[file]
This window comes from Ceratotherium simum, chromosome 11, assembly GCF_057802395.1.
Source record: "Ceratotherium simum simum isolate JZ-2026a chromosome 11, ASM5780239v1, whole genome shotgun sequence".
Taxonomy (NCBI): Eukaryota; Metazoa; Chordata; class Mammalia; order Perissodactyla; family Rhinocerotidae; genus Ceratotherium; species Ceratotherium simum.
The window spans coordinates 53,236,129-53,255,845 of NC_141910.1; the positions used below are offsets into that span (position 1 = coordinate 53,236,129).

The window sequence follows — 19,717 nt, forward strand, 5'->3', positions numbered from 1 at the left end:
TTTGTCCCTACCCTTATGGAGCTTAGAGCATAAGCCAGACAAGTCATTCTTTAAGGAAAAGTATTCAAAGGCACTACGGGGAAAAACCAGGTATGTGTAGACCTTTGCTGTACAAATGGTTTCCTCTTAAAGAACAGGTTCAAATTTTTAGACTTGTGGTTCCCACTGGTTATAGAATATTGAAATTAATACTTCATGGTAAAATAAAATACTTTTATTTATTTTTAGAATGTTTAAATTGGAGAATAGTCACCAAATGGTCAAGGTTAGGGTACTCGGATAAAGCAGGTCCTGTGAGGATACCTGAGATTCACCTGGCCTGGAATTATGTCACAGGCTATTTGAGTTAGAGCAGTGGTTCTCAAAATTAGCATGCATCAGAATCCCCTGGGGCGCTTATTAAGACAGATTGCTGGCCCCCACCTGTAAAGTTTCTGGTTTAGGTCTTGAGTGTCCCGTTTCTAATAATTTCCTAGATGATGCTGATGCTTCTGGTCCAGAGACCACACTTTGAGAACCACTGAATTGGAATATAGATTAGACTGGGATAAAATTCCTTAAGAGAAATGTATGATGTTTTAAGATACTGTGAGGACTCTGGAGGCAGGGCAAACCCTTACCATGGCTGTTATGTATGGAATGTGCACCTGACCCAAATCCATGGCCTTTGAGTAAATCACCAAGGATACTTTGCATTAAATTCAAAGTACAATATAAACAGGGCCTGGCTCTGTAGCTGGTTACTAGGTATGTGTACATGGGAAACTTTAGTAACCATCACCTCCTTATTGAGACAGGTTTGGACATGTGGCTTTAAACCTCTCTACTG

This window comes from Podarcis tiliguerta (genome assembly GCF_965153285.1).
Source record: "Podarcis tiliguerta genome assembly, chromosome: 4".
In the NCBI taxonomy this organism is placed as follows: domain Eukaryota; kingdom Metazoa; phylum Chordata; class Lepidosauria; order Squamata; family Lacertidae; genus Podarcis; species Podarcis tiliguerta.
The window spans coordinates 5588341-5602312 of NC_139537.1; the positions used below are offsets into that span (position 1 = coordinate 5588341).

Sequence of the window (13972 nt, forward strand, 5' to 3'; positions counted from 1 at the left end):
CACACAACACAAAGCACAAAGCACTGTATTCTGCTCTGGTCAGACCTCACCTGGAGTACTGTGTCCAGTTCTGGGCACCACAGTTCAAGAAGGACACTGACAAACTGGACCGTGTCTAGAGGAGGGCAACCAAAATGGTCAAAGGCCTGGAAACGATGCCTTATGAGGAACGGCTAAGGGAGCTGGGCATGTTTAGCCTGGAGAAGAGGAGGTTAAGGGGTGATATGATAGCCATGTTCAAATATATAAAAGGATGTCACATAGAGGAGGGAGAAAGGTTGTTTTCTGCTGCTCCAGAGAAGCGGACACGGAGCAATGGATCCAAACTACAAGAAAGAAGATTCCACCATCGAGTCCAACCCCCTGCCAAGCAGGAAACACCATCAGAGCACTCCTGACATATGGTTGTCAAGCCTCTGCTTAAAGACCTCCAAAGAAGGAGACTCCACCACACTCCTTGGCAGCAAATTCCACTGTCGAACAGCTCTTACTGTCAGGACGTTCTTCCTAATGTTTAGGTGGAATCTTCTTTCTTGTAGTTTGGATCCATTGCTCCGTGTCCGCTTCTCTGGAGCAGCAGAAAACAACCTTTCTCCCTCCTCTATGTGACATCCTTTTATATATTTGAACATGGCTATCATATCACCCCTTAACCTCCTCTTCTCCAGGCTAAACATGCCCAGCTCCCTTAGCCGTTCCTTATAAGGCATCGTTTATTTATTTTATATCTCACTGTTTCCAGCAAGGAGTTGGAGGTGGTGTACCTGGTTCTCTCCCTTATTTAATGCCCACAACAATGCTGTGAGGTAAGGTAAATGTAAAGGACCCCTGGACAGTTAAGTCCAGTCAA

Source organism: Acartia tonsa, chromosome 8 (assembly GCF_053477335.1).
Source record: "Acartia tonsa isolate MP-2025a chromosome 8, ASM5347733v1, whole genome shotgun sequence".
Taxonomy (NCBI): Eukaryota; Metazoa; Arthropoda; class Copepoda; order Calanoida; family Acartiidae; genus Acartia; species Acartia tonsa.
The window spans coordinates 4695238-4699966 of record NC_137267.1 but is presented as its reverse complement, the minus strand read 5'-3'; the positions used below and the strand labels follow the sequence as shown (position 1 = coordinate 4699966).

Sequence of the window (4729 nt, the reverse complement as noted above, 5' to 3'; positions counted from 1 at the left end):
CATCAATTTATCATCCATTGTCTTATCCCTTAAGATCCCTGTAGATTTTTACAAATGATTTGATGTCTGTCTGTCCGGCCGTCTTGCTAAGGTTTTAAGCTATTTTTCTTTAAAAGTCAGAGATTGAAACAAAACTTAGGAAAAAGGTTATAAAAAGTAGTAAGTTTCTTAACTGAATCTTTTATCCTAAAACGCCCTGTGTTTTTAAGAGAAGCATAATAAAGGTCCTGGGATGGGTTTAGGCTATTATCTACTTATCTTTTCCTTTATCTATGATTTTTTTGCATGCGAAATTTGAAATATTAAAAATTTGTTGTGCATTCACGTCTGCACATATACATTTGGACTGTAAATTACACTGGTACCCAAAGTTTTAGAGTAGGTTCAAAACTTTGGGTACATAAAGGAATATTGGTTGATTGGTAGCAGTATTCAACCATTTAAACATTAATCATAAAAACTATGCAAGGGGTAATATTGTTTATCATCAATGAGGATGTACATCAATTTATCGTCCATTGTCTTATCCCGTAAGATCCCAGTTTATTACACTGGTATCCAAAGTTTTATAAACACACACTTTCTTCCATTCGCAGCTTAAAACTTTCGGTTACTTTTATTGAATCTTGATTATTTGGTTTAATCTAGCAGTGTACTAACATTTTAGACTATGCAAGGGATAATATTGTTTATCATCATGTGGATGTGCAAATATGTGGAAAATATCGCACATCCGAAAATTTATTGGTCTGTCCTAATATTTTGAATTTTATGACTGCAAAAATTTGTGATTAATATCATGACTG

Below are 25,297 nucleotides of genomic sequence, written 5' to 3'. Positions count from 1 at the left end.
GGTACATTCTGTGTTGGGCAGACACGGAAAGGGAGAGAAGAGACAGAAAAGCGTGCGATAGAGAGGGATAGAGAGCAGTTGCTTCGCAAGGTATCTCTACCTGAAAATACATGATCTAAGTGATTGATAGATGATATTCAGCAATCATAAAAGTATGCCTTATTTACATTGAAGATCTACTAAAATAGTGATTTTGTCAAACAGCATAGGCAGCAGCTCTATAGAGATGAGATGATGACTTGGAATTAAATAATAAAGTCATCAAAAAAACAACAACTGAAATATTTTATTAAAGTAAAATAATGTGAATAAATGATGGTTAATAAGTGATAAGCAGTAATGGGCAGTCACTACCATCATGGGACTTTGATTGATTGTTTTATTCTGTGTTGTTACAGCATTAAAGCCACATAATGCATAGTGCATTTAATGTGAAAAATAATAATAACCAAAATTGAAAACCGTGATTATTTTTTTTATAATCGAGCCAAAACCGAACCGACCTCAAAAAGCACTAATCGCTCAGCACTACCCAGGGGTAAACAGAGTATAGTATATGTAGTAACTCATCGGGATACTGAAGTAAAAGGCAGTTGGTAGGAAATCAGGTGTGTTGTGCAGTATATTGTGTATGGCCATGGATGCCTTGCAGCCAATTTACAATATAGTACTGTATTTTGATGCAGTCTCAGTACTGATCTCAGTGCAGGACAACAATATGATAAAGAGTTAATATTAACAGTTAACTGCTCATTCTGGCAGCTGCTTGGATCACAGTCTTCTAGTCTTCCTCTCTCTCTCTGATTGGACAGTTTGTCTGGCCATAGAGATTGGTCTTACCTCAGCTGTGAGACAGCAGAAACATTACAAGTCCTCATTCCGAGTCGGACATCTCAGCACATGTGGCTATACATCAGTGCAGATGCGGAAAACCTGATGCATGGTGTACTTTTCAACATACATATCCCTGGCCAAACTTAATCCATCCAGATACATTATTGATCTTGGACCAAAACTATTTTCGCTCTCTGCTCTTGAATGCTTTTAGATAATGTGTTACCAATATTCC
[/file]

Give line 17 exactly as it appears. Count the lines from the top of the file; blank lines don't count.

Sequence of the window (4729 nt, the reverse complement as noted above, 5' to 3'; positions counted from 1 at the left end):